Scientists can play a crucial role in this regard if they come out with new seed varieties which reduce the paddy crop duration by a couple of weeks without much change in the yield.
It is important that we don’t resort to superficial solutions in a hurry. This is what the judiciary seems to be doing by directing the states to give Rs 100 per quintal of paddy straw to farmers to avoid burning crop residue.
Both Haryana and Punjab produced over 28 million tonnes of paddy straw last year (we aren’t even accounting for wheat straw).
Out of this, only 11 million tonnes was burnt.
If 60 per cent paddy is being managed, why can’t we do the same for the rest 40 per cent?
We can if we don’t rush this through. Giving every farmer an MSP for paddy straw or giving them Rs 100 per quintal (which will amount to Rs 2800 crore for 28 million tonnes of paddy straw) is wasteful expenditure.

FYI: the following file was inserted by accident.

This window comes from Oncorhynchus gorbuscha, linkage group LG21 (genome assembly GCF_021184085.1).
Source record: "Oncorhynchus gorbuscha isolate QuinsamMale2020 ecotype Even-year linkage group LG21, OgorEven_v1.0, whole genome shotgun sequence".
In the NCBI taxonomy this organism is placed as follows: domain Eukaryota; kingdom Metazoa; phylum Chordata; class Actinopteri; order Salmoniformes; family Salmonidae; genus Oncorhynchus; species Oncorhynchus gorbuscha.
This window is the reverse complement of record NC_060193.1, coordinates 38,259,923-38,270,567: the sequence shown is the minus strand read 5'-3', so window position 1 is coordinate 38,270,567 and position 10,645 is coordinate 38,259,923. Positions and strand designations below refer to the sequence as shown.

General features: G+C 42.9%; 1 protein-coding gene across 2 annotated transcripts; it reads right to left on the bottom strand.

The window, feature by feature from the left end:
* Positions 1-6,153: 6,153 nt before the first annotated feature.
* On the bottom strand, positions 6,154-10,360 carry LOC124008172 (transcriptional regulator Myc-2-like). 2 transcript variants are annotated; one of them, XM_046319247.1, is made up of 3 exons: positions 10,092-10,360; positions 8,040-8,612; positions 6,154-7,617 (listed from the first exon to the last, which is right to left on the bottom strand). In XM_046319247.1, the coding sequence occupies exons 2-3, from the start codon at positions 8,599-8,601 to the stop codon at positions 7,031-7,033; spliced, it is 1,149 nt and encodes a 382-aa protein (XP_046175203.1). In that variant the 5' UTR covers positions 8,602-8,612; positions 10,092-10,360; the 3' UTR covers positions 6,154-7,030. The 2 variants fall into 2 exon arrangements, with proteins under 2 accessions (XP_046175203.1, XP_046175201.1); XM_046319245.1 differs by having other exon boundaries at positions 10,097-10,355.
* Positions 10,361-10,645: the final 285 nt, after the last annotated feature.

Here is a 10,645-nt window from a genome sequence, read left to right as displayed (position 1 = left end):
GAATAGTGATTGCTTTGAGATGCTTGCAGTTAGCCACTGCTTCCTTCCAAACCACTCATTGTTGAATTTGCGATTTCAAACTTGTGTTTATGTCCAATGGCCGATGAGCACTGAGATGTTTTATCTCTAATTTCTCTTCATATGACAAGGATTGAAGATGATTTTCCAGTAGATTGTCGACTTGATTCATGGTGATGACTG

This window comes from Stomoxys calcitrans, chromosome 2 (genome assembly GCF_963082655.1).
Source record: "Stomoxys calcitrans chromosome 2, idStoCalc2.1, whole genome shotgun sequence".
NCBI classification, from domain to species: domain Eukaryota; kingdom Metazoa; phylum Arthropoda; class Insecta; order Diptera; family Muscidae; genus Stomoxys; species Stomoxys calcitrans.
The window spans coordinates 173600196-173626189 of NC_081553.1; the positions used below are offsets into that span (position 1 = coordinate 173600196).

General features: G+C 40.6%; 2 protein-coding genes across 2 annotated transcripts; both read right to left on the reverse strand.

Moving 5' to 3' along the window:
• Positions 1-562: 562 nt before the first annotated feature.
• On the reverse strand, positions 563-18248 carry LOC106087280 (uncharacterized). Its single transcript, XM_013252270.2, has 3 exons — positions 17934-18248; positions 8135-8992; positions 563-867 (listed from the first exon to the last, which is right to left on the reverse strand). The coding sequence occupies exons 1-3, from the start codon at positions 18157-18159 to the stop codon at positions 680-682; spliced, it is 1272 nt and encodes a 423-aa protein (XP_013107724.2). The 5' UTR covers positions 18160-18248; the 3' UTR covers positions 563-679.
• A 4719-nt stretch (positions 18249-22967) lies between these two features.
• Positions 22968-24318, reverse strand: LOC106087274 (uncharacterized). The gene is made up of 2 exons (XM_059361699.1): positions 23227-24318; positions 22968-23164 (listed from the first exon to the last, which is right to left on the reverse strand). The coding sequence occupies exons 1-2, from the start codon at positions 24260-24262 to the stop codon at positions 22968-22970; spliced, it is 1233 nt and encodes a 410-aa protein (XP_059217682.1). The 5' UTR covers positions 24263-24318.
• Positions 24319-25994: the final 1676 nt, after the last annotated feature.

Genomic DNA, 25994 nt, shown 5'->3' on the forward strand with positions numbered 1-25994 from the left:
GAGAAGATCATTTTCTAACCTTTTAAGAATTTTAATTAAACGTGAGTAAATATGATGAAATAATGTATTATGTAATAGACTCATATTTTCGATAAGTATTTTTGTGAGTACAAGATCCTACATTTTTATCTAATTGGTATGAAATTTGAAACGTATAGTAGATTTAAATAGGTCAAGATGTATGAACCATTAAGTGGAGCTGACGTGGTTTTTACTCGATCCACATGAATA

If we go to South and central Haryana farms, which fall under the National Capital Region (NCR), farmers have completely stopped burning crop residue because they can get Rs 2,000 - Rs 2,500 per acre from the market itself.
That is equal to the half the amount of their harvesting cost. This residue is collected and supplied to the dairy industry, which is used in cattle feed.
In Punjab, enterprising farmers are using happy seeder machines which sow the wheat seeds and plough the crop residue back in the field, which is highly beneficial for the soil. It’s not possible for the governments to supply these costly machines to all the farmers but it can certainly improve the functioning of Custom Hiring Centres (CHCs) and make the machines available in each district.